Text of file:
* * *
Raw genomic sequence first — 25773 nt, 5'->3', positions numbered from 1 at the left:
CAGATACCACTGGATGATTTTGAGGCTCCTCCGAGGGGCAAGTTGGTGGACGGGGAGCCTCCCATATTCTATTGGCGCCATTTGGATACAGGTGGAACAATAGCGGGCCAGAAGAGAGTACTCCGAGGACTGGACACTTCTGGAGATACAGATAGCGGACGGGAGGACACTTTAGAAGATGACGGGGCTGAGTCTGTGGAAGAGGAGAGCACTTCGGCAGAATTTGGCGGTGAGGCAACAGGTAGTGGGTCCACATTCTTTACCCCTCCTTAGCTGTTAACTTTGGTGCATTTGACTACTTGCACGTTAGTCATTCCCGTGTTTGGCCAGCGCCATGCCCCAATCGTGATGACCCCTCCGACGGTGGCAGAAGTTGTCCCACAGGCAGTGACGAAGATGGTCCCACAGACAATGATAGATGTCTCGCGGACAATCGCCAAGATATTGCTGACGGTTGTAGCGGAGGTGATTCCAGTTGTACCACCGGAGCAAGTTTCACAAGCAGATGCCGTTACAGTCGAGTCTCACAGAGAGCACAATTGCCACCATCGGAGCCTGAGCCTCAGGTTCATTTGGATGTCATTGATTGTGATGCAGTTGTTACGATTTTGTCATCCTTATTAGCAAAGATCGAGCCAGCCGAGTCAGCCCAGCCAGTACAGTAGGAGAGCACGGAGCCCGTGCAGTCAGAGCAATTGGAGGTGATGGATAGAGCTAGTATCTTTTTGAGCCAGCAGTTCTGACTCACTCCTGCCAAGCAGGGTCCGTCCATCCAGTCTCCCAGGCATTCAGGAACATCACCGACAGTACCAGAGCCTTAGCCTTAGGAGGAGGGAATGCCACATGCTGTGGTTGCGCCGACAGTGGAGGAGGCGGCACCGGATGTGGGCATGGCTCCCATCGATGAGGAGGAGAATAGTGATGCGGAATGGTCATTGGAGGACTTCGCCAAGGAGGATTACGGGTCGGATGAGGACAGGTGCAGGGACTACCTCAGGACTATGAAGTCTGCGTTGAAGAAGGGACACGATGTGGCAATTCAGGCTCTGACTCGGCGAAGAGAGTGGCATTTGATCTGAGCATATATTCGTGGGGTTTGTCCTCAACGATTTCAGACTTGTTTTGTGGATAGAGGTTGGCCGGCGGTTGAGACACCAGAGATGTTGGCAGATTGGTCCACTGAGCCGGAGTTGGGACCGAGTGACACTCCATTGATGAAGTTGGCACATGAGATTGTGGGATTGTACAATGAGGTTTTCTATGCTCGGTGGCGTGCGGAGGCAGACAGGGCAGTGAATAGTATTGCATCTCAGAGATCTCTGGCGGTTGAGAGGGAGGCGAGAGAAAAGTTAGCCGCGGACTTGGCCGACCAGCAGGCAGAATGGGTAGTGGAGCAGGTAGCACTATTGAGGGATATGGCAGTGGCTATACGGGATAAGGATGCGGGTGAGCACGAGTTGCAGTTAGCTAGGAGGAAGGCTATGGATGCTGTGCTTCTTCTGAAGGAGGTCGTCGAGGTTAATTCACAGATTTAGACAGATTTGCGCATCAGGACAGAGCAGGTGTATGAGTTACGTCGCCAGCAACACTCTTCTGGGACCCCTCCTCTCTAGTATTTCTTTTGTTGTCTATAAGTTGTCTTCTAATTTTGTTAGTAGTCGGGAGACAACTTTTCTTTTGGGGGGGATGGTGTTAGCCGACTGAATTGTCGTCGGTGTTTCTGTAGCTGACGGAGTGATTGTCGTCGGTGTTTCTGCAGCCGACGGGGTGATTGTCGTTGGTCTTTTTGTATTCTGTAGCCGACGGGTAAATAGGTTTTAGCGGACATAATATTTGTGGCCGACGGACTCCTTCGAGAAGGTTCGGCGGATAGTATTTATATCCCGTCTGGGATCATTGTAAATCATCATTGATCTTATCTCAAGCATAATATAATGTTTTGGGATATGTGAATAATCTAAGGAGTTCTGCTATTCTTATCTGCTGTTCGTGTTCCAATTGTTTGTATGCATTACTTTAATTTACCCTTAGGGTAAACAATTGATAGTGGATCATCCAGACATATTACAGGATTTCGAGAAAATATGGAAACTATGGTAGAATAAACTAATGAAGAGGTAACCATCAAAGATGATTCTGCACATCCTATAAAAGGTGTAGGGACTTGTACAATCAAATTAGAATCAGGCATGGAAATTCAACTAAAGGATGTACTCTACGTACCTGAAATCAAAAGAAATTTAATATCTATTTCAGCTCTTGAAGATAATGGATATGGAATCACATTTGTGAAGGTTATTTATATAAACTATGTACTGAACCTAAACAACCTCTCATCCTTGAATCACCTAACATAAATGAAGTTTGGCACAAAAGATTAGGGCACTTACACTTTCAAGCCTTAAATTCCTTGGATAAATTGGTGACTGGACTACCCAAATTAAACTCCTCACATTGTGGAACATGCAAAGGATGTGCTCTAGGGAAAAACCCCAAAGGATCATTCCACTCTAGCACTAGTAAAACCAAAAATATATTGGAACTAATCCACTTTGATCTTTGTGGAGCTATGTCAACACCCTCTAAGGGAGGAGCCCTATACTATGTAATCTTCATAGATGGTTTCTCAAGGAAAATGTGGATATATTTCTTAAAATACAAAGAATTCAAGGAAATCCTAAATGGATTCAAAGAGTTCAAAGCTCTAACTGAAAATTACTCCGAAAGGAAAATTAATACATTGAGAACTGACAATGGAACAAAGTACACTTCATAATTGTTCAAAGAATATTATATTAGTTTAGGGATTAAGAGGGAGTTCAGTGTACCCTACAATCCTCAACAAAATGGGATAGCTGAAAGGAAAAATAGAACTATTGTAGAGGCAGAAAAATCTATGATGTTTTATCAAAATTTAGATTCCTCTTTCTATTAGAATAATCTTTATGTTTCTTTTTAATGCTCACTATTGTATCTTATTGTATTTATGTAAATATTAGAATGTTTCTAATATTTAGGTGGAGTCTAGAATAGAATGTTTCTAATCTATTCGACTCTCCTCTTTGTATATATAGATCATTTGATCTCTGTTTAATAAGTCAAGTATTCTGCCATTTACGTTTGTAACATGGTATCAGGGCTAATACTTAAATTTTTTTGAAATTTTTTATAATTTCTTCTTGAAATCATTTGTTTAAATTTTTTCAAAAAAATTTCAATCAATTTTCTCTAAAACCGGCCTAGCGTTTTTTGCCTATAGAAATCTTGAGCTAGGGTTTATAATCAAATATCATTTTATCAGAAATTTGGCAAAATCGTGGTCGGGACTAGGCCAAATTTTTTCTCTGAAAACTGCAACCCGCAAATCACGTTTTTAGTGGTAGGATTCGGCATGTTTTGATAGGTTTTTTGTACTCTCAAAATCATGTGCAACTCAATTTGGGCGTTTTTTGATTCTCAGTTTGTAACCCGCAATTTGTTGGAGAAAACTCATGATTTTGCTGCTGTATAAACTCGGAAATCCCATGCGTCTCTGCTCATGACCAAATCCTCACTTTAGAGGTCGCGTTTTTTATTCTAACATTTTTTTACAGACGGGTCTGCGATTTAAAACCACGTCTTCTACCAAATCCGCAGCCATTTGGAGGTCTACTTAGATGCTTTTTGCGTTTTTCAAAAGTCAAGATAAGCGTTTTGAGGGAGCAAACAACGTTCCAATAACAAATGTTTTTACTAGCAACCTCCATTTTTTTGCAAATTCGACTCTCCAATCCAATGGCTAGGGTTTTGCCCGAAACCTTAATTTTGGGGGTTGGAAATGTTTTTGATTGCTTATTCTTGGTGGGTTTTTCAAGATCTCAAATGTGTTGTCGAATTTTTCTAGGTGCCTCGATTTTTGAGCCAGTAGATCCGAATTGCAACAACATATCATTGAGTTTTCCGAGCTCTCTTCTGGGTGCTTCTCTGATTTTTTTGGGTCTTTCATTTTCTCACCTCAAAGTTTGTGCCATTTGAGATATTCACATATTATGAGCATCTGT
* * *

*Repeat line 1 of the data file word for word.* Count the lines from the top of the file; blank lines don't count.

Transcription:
Raw genomic sequence first — 25773 nt, 5'->3', positions numbered from 1 at the left: